Additionally, discuss with your child whether or not they will contribute to their education through part-time work during college. For the 24/25 FAFSA year (2022 calendar year), students can earn up to $9,410 without it adversely affecting financial aid.

Another thing to consider is if you can claim the American Opportunity Tax Credit. If so, factor this in as money (up to $2,500) back in your pocket at tax time.

Create a monthly budget

Once you clearly understand the expenses your child will have, create a monthly budget that encompasses all these costs. Include essentials like tuition, housing, meal plans, textbooks, transportation, and discretionary spending for personal needs. Then, identify applicable monthly cash flow and any other liquid assets available for college. 

If necessary, consider other sources to pull from, such as home equity or loans, and whether government or private loans are best for you. Student loans might also be an option. Research points paid up front, interest rates, and payback options. You should also stay on top of your credit score, as this will matter with private lenders.

Of course, taking out a loan should always be your last option. Before you reach that point, look for easy places to save at home while paying for college, like increasing your insurance deductibles or switching cell phone plans. Small changes like these add up in total savings over a four-year period. 

Help your student become comfortable with managing a budget

All the financial planning for college is for naught if your child isn’t comfortable living within a budget. But the good news is that, in the digital age, managing finances is easier than ever, thanks to the advent of budgeting apps. 

These apps are a boon for students who find traditional budgeting daunting or time-consuming. They offer various features designed to simplify money management – from tracking daily expenses and setting up savings goals to providing insights into spending patterns. The most significant advantage of these apps is their convenience; with just a few taps on a smartphone, students can have a comprehensive view of their financial health. 

Among the many options available, a few stand out for their user-friendliness and robust features tailored for college students. 

Mint is a popular choice, offering real-time tracking of bank accounts, credit cards, and bills. It categorizes transactions automatically, making it easier to identify areas where you might be overspending.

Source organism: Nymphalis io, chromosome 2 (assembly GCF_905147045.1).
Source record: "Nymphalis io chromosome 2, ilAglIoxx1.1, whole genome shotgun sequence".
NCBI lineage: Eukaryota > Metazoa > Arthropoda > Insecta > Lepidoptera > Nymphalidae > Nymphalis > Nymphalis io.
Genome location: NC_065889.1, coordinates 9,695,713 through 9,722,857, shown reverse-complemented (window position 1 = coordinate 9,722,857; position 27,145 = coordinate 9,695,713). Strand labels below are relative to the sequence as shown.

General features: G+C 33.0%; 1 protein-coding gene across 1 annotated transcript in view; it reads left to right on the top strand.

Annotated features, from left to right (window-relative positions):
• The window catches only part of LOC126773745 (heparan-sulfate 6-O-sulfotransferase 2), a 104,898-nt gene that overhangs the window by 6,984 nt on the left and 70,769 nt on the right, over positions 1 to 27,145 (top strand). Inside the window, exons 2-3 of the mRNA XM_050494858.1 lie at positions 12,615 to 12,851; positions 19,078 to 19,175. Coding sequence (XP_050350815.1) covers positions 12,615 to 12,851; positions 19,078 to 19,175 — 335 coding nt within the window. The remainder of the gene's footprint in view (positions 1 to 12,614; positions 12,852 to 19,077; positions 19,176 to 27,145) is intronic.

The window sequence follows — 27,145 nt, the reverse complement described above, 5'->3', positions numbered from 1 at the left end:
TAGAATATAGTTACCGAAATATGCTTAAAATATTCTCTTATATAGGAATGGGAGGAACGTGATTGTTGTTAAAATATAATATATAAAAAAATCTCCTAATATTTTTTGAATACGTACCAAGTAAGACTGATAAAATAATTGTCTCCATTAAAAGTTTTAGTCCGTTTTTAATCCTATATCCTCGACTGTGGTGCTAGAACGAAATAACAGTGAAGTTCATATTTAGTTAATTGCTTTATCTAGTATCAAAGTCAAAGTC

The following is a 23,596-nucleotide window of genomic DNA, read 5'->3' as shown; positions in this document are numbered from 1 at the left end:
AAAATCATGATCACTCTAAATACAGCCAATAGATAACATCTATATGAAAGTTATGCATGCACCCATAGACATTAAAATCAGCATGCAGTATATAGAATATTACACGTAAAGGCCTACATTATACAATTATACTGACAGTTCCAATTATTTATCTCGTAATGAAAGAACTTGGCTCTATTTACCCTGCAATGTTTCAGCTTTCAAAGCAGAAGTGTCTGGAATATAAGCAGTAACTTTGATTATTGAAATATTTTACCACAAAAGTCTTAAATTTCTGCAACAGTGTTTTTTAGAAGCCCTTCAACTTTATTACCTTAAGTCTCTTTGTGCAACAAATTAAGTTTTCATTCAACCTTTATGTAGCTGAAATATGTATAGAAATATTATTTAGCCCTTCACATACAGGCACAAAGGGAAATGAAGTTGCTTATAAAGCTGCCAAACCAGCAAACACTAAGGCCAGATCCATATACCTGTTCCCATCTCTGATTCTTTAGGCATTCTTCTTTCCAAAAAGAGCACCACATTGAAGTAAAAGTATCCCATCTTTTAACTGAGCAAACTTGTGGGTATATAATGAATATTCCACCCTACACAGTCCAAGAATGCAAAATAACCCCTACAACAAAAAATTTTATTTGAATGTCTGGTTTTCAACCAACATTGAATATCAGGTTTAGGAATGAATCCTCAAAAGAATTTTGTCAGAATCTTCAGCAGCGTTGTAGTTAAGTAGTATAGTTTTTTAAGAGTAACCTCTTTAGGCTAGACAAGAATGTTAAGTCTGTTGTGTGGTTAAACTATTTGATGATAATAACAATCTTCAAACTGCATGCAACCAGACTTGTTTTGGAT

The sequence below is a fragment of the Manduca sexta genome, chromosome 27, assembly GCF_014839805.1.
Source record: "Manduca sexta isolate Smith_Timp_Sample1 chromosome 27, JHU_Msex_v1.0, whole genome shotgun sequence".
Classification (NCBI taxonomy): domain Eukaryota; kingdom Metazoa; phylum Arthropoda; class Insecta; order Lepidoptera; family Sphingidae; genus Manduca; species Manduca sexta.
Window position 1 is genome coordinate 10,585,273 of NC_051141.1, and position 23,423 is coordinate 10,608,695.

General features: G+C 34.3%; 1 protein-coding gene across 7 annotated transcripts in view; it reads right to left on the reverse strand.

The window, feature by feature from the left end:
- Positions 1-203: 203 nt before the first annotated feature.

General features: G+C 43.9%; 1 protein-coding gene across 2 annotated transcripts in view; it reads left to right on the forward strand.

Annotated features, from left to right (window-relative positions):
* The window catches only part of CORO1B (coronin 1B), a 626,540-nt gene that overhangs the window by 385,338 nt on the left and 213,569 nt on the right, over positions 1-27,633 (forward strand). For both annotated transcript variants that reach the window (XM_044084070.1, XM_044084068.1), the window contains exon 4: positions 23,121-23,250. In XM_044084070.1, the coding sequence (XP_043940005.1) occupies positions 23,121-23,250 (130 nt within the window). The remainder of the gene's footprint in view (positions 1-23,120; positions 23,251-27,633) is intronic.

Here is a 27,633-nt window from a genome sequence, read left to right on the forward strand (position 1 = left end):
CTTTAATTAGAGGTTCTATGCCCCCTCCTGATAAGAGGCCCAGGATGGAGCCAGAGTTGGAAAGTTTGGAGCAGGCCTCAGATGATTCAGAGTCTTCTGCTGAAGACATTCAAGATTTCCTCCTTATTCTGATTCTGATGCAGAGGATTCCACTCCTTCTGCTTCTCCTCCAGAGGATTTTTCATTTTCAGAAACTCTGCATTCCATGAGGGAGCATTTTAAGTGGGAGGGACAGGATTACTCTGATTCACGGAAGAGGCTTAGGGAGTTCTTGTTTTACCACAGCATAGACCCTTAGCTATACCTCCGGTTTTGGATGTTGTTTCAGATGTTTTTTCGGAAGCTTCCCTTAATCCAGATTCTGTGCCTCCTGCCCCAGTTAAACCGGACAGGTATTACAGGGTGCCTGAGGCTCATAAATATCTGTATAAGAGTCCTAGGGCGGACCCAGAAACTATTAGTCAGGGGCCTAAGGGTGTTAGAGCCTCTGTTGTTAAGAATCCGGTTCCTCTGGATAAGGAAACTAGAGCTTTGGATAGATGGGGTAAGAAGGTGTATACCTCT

Another excellent option is You Need a Budget (YNAB), which employs a unique approach by encouraging users to "give every dollar a job," promoting proactive rather than reactive spending. 

For those who prefer simplicity, PocketGuard stands out with its intuitive interface and an algorithm that identifies recurring payments and potential savings. 

Lastly, for students who are also navigating the complexities of student loans, EveryDollar offers a streamlined platform to create a zero-based budget, ensuring that every dollar is allocated purposefully.

Reevaluate and adjust 

Finally, we all know that life is unpredictable, and financial situations tend to change over time. Be ready to reevaluate your budget and financial plan for college periodically. Unforeseen circumstances will likely arise, so be prepared to adapt as necessary.

Let Appily help you to compare costs of colleges to plan & save

Creating a budget for college expenses is crucial to ensuring your child's higher education journey is financially sustainable. By starting early, researching costs, exploring financial aid options, and encouraging smart spending, you can alleviate some of the financial stress associated with college. 

One way to research the costs of individual colleges is to use a tool like Appily. You can access essential data points like cost, acceptance rates, and average scholarship awards. Click the button below to get started. It’s always free and easy to use Appily. 


Billie Jo Weis heads the financial aid Appeals Team for My College Planning Team and is a FAFSA and CSS Profile specialist. She has more than 20 years of experience in financial aid, accounting, and finance at a variety of companies. As the mother of three boys in high school, she knows first-hand the challenges and concerns of preparing for the cost of college.